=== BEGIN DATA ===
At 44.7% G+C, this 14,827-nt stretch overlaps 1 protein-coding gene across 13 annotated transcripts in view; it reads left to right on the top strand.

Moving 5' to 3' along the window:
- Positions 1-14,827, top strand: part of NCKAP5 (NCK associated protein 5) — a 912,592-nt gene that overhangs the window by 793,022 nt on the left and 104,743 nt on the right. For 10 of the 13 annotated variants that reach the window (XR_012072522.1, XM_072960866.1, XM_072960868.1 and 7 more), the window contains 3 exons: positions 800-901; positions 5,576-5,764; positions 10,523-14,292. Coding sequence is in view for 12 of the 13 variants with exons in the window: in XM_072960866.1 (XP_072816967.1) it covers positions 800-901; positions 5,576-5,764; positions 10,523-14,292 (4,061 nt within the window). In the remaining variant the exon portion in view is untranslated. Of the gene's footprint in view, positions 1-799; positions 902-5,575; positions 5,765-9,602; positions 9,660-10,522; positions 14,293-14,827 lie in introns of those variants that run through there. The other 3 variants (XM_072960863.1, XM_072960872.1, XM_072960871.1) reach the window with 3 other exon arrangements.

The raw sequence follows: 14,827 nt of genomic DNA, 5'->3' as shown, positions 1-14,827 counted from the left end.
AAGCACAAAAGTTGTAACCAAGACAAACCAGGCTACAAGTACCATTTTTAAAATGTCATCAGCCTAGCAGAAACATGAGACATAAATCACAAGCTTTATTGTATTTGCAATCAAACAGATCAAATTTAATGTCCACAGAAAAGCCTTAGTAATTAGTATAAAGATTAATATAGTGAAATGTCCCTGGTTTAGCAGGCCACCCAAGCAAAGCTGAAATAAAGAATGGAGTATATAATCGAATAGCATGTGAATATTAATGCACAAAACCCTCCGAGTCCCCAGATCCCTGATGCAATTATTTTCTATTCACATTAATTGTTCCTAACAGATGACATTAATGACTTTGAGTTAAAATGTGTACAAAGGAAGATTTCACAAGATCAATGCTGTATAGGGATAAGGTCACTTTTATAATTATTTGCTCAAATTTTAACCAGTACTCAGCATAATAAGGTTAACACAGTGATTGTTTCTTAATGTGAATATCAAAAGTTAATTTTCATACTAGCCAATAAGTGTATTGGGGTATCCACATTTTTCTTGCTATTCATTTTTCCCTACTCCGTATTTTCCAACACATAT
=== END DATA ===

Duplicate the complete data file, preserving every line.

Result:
At 44.7% G+C, this 14,827-nt stretch overlaps 1 protein-coding gene across 13 annotated transcripts in view; it reads left to right on the top strand.

Moving 5' to 3' along the window:
- Positions 1-14,827, top strand: part of NCKAP5 (NCK associated protein 5) — a 912,592-nt gene that overhangs the window by 793,022 nt on the left and 104,743 nt on the right. For 10 of the 13 annotated variants that reach the window (XR_012072522.1, XM_072960866.1, XM_072960868.1 and 7 more), the window contains 3 exons: positions 800-901; positions 5,576-5,764; positions 10,523-14,292. Coding sequence is in view for 12 of the 13 variants with exons in the window: in XM_072960866.1 (XP_072816967.1) it covers positions 800-901; positions 5,576-5,764; positions 10,523-14,292 (4,061 nt within the window). In the remaining variant the exon portion in view is untranslated. Of the gene's footprint in view, positions 1-799; positions 902-5,575; positions 5,765-9,602; positions 9,660-10,522; positions 14,293-14,827 lie in introns of those variants that run through there. The other 3 variants (XM_072960863.1, XM_072960872.1, XM_072960871.1) reach the window with 3 other exon arrangements.

The raw sequence follows: 14,827 nt of genomic DNA, 5'->3' as shown, positions 1-14,827 counted from the left end.
AAGCACAAAAGTTGTAACCAAGACAAACCAGGCTACAAGTACCATTTTTAAAATGTCATCAGCCTAGCAGAAACATGAGACATAAATCACAAGCTTTATTGTATTTGCAATCAAACAGATCAAATTTAATGTCCACAGAAAAGCCTTAGTAATTAGTATAAAGATTAATATAGTGAAATGTCCCTGGTTTAGCAGGCCACCCAAGCAAAGCTGAAATAAAGAATGGAGTATATAATCGAATAGCATGTGAATATTAATGCACAAAACCCTCCGAGTCCCCAGATCCCTGATGCAATTATTTTCTATTCACATTAATTGTTCCTAACAGATGACATTAATGACTTTGAGTTAAAATGTGTACAAAGGAAGATTTCACAAGATCAATGCTGTATAGGGATAAGGTCACTTTTATAATTATTTGCTCAAATTTTAACCAGTACTCAGCATAATAAGGTTAACACAGTGATTGTTTCTTAATGTGAATATCAAAAGTTAATTTTCATACTAGCCAATAAGTGTATTGGGGTATCCACATTTTTCTTGCTATTCATTTTTCCCTACTCCGTATTTTCCAACACATAT